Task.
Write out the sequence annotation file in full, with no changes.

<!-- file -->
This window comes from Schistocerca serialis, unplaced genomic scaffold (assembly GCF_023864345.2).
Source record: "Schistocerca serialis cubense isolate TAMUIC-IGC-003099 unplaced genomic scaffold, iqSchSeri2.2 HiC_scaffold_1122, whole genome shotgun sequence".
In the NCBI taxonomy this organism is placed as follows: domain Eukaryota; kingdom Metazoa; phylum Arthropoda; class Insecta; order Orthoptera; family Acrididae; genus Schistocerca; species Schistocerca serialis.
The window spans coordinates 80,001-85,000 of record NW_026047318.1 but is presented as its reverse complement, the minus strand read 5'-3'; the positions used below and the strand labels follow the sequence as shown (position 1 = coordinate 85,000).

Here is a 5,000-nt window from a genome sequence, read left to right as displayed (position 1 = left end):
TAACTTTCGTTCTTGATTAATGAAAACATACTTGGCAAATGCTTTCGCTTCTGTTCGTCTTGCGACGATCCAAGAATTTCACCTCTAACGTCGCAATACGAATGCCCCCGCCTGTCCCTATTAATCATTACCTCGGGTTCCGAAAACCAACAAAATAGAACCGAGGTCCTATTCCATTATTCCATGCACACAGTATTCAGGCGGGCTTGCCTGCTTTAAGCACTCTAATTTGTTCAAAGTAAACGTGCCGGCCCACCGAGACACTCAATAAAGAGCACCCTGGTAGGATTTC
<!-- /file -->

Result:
This window comes from Schistocerca serialis, unplaced genomic scaffold (assembly GCF_023864345.2).
Source record: "Schistocerca serialis cubense isolate TAMUIC-IGC-003099 unplaced genomic scaffold, iqSchSeri2.2 HiC_scaffold_1122, whole genome shotgun sequence".
In the NCBI taxonomy this organism is placed as follows: domain Eukaryota; kingdom Metazoa; phylum Arthropoda; class Insecta; order Orthoptera; family Acrididae; genus Schistocerca; species Schistocerca serialis.
The window spans coordinates 80,001-85,000 of record NW_026047318.1 but is presented as its reverse complement, the minus strand read 5'-3'; the positions used below and the strand labels follow the sequence as shown (position 1 = coordinate 85,000).

Here is a 5,000-nt window from a genome sequence, read left to right as displayed (position 1 = left end):
TAACTTTCGTTCTTGATTAATGAAAACATACTTGGCAAATGCTTTCGCTTCTGTTCGTCTTGCGACGATCCAAGAATTTCACCTCTAACGTCGCAATACGAATGCCCCCGCCTGTCCCTATTAATCATTACCTCGGGTTCCGAAAACCAACAAAATAGAACCGAGGTCCTATTCCATTATTCCATGCACACAGTATTCAGGCGGGCTTGCCTGCTTTAAGCACTCTAATTTGTTCAAAGTAAACGTGCCGGCCCACCGAGACACTCAATAAAGAGCACCCTGGTAGGATTTC